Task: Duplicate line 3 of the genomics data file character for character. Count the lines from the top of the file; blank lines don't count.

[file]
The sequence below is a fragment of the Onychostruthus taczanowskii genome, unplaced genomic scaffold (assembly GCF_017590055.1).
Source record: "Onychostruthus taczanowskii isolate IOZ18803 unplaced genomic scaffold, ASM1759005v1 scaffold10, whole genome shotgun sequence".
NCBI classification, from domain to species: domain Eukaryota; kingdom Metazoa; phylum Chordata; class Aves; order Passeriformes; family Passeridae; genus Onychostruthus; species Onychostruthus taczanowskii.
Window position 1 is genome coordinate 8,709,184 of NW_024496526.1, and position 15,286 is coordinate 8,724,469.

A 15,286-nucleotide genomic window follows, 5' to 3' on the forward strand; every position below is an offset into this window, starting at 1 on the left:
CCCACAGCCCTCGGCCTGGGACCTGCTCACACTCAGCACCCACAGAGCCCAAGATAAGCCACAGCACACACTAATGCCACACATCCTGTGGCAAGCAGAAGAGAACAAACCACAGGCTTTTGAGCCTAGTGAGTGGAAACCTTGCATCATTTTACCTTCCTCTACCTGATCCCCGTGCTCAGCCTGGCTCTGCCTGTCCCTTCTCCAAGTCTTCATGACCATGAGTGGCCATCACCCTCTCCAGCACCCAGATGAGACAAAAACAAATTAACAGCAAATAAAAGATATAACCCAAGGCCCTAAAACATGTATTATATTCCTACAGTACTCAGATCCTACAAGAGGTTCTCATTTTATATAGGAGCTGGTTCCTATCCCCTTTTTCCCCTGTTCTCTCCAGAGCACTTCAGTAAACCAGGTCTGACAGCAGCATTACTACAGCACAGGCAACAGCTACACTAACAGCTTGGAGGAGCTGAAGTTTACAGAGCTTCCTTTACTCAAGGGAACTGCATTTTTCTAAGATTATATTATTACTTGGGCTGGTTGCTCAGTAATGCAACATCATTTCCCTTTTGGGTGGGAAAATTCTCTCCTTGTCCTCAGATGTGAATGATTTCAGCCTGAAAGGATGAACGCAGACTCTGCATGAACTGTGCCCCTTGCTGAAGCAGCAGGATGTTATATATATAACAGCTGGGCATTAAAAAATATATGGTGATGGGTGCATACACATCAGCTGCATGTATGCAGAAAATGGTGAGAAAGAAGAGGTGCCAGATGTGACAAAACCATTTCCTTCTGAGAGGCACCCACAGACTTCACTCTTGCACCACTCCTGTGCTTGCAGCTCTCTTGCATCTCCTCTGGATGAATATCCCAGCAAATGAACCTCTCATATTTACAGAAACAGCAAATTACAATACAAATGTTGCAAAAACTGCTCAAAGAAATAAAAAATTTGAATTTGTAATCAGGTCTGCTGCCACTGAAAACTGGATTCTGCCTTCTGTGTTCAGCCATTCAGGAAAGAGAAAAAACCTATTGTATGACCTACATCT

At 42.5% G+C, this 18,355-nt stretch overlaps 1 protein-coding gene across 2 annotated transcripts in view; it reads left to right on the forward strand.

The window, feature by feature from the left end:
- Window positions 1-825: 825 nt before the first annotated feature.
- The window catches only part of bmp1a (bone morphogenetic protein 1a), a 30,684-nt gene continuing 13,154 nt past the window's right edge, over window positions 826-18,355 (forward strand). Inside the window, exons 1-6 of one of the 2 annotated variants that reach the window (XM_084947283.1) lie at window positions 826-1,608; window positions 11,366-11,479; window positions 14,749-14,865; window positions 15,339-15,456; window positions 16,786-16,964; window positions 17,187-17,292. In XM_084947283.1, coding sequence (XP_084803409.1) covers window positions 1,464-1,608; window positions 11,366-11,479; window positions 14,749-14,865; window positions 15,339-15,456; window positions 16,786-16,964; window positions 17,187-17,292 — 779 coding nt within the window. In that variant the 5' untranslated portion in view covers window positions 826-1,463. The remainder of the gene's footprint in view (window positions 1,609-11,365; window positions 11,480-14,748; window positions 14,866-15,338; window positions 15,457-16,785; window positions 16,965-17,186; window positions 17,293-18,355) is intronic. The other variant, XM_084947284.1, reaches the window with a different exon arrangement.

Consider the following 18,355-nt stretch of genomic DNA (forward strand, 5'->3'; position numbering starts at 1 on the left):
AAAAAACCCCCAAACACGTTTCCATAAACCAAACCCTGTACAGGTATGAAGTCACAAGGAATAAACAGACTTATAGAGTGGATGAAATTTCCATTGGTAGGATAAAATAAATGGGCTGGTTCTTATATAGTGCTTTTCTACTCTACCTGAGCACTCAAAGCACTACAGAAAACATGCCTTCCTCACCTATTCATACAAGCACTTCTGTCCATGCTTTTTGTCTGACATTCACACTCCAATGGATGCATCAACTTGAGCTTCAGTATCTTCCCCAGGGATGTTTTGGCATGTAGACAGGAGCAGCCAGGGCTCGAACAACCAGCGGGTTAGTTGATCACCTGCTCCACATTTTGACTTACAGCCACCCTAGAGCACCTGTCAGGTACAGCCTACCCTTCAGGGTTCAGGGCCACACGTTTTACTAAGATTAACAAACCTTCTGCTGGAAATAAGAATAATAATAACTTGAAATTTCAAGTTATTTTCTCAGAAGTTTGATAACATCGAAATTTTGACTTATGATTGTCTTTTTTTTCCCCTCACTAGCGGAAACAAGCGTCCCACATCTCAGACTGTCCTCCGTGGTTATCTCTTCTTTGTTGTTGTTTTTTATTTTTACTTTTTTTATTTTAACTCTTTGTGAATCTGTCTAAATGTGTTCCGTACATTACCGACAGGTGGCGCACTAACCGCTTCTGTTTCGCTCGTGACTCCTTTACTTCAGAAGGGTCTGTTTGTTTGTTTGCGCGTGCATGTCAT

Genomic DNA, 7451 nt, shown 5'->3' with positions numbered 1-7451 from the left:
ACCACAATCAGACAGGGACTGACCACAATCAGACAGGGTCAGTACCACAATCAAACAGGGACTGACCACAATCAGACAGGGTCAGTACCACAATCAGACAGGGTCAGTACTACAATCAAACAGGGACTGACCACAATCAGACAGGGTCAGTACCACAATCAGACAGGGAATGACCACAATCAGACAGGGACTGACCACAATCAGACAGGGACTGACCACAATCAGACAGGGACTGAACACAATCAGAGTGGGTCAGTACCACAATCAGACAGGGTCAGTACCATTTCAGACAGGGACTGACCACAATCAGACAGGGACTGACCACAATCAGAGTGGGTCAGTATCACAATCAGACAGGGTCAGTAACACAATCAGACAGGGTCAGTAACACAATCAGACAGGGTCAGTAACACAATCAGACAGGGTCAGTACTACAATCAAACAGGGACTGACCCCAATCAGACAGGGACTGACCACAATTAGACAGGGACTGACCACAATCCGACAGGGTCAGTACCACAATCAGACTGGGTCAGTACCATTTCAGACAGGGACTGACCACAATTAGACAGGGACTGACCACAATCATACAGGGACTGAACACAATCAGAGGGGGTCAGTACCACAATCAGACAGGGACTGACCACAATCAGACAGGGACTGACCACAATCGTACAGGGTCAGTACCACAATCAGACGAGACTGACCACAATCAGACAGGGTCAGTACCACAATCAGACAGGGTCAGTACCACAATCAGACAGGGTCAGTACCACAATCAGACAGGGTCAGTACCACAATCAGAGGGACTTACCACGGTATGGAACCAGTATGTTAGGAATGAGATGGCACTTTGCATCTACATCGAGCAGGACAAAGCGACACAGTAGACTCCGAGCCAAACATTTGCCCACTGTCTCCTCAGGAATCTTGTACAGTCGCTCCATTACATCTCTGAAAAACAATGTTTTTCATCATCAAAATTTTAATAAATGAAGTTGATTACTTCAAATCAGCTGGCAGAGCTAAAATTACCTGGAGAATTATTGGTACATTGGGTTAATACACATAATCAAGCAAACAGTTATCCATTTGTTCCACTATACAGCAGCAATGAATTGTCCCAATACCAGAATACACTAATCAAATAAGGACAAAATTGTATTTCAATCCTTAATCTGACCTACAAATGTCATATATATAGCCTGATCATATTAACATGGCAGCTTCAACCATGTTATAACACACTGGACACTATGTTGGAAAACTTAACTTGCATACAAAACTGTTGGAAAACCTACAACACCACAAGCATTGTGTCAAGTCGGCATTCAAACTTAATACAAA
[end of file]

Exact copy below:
NCBI classification, from domain to species: domain Eukaryota; kingdom Metazoa; phylum Chordata; class Aves; order Passeriformes; family Passeridae; genus Onychostruthus; species Onychostruthus taczanowskii.